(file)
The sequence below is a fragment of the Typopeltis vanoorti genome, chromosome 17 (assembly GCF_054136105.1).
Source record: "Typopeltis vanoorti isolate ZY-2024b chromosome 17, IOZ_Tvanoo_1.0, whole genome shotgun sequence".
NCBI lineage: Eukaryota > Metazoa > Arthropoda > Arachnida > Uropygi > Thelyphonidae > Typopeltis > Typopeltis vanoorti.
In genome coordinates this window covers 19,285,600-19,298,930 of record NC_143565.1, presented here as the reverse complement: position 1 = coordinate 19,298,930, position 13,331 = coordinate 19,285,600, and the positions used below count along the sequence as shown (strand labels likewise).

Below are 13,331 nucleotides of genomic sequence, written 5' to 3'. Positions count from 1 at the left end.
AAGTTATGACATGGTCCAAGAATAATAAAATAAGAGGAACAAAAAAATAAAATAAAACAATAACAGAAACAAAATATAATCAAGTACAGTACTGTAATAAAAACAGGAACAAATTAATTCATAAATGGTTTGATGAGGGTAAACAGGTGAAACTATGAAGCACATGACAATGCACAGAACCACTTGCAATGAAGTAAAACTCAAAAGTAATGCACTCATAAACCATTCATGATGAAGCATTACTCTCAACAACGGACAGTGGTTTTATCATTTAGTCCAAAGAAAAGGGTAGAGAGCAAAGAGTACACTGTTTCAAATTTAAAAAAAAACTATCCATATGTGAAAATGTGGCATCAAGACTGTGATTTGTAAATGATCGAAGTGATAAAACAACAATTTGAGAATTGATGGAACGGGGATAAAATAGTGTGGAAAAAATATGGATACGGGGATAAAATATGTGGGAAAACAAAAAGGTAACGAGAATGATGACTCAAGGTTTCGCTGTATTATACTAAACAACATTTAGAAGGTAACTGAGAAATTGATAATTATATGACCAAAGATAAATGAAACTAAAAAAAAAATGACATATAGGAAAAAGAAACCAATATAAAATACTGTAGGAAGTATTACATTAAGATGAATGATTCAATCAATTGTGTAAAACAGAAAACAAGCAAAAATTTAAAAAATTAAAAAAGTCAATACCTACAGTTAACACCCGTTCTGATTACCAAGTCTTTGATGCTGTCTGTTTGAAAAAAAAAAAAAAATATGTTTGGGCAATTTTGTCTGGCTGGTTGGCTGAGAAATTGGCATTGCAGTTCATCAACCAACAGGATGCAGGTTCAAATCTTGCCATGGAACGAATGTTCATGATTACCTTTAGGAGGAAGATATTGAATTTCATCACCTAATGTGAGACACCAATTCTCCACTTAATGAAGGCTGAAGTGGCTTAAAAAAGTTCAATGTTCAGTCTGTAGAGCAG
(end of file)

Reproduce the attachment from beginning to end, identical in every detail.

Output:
The sequence below is a fragment of the Typopeltis vanoorti genome, chromosome 17 (assembly GCF_054136105.1).
Source record: "Typopeltis vanoorti isolate ZY-2024b chromosome 17, IOZ_Tvanoo_1.0, whole genome shotgun sequence".
NCBI lineage: Eukaryota > Metazoa > Arthropoda > Arachnida > Uropygi > Thelyphonidae > Typopeltis > Typopeltis vanoorti.
In genome coordinates this window covers 19,285,600-19,298,930 of record NC_143565.1, presented here as the reverse complement: position 1 = coordinate 19,298,930, position 13,331 = coordinate 19,285,600, and the positions used below count along the sequence as shown (strand labels likewise).

Below are 13,331 nucleotides of genomic sequence, written 5' to 3'. Positions count from 1 at the left end.
AAGTTATGACATGGTCCAAGAATAATAAAATAAGAGGAACAAAAAAATAAAATAAAACAATAACAGAAACAAAATATAATCAAGTACAGTACTGTAATAAAAACAGGAACAAATTAATTCATAAATGGTTTGATGAGGGTAAACAGGTGAAACTATGAAGCACATGACAATGCACAGAACCACTTGCAATGAAGTAAAACTCAAAAGTAATGCACTCATAAACCATTCATGATGAAGCATTACTCTCAACAACGGACAGTGGTTTTATCATTTAGTCCAAAGAAAAGGGTAGAGAGCAAAGAGTACACTGTTTCAAATTTAAAAAAAAACTATCCATATGTGAAAATGTGGCATCAAGACTGTGATTTGTAAATGATCGAAGTGATAAAACAACAATTTGAGAATTGATGGAACGGGGATAAAATAGTGTGGAAAAAATATGGATACGGGGATAAAATATGTGGGAAAACAAAAAGGTAACGAGAATGATGACTCAAGGTTTCGCTGTATTATACTAAACAACATTTAGAAGGTAACTGAGAAATTGATAATTATATGACCAAAGATAAATGAAACTAAAAAAAAAATGACATATAGGAAAAAGAAACCAATATAAAATACTGTAGGAAGTATTACATTAAGATGAATGATTCAATCAATTGTGTAAAACAGAAAACAAGCAAAAATTTAAAAAATTAAAAAAGTCAATACCTACAGTTAACACCCGTTCTGATTACCAAGTCTTTGATGCTGTCTGTTTGAAAAAAAAAAAAAAATATGTTTGGGCAATTTTGTCTGGCTGGTTGGCTGAGAAATTGGCATTGCAGTTCATCAACCAACAGGATGCAGGTTCAAATCTTGCCATGGAACGAATGTTCATGATTACCTTTAGGAGGAAGATATTGAATTTCATCACCTAATGTGAGACACCAATTCTCCACTTAATGAAGGCTGAAGTGGCTTAAAAAAGTTCAATGTTCAGTCTGTAGAGCAG